Saturday, 16 July 2016

Classifying the Unclassifiable

Some microbes are difficult to place within the current classification of living things. Didier Raoult believes we must break free of scientific convention or risk stifling new discoveries.

Didier’s column is hosted by the Translational Scientist. Here is an extract:

“About 20 years ago, I was investigating amoeba and the Legionella bacteria living within them, in a collection from Timothy Rowbotham. We identified five new species of Legionella and also made a surprising discovery – Gram-positive chlamydia-like bacteria living in amoeba. We tried and tried to amplify the newly discovered microbe, but all our attempts came to nothing, until eventually we started to question if it was a bacterium at all. We inspected the amoeba under an electronic microscope before and after extraction, and saw something that wasn’t bacteria-like at all, but instead looked very much like a virus. What we originally thought was a Legionella-like bacteria turned out to be mimivirus, a giant 0.4–0.8 ┬Ám virus with a 1.2 megabase genome.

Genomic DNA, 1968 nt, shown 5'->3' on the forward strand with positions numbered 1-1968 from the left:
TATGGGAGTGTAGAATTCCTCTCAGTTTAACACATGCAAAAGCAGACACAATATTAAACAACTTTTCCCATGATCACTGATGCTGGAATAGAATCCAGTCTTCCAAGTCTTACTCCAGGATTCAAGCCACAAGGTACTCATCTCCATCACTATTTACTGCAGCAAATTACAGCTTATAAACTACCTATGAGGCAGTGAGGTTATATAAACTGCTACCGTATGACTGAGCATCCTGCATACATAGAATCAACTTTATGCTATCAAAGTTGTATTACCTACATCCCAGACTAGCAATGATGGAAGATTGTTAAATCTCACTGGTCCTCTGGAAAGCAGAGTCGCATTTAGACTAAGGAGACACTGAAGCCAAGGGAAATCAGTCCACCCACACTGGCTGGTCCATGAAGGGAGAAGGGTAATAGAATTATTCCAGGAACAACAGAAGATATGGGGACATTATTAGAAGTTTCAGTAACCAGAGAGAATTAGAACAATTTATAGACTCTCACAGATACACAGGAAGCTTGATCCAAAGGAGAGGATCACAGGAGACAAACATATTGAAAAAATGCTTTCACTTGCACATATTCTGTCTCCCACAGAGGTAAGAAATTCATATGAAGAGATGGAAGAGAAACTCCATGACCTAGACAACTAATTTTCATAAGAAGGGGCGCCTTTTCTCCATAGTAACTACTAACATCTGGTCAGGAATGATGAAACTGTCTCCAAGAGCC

Mimivirus is a very unusual virus. In fact, it’s debatable whether it is a virus at all.  It bears more resemblance to bacteria, archaea, and eukarya than to viruses. When we investigated mimivirus further, we found that the structural motif of its DNA and RNA polymerases are very old – we suspect that their origins may date back to before the operation of ribosomes. Mimiviruses can also be infected by viruses (virophages) themselves.”

For further details see: TS

Posted by Dr. Tim Sandle